The San Diego-based wireless pioneer is the world’s biggest supplier of the chips that help mobile phones connect to cellular data networks, but it has also long had a business selling chips for consumer Wi-Fi routers.
The company said Wednesday it is getting into a new segment of that market by selling what are known as gateways, a device often supplied by broadband carriers where a physical fiber-optic line from a carrier enters the home and is transformed into a Wi-Fi signal.
Spectrum and the United Kingdom’s EE said they will both use routers from Qualcomm starting next year.
The new devices will use a new standard called Wi-Fi 7 that is designed to help data flow faster around homes where scores of devices from phones to smart televisions often use Wi-Fi.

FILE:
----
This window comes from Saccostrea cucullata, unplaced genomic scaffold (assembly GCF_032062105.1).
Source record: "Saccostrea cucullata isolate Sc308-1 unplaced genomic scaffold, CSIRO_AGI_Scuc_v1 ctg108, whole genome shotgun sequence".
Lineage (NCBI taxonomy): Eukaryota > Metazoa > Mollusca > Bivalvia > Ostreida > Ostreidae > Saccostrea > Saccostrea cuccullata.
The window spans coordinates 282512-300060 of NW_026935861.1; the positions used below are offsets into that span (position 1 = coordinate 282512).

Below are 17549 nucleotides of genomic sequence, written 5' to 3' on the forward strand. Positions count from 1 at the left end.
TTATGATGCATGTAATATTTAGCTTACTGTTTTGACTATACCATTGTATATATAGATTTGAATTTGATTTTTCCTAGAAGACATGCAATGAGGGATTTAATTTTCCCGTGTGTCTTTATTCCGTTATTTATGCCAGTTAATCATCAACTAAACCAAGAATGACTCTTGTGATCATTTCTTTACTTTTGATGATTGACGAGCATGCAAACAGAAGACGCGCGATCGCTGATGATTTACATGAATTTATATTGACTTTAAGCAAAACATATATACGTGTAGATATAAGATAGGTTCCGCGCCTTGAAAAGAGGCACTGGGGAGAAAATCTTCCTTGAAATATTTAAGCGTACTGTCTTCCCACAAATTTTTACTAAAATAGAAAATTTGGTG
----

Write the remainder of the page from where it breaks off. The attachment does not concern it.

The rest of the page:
The new Qualcomm routers will also allow carriers to prioritize traffic from some specific apps and services such as streaming video platforms that have agreements with carriers for faster speeds, a practice that is not allowed in all jurisdictions.
But in places where it is legal, the new Qualcomm routers will make sure that the speed boost does not disappear once the traffic leaves the carrier’s fiber network and hits the customer’s home Wi-Fi.
“The operator is able to orchestrate a service as defined by the service level agreement with the app provider. And so for example, your Netflix traffic is not going to be compromised,” Rahul Patel, senior vice president and general manager for connectivity, broadband and networking at Qualcomm, told Reuters.
Qualcomm also said that it has acquired a small optical networking firm called OptiCore Technologies. Qualcomm did not disclose the price of the acquisition, saying it too small to be material to its financial results.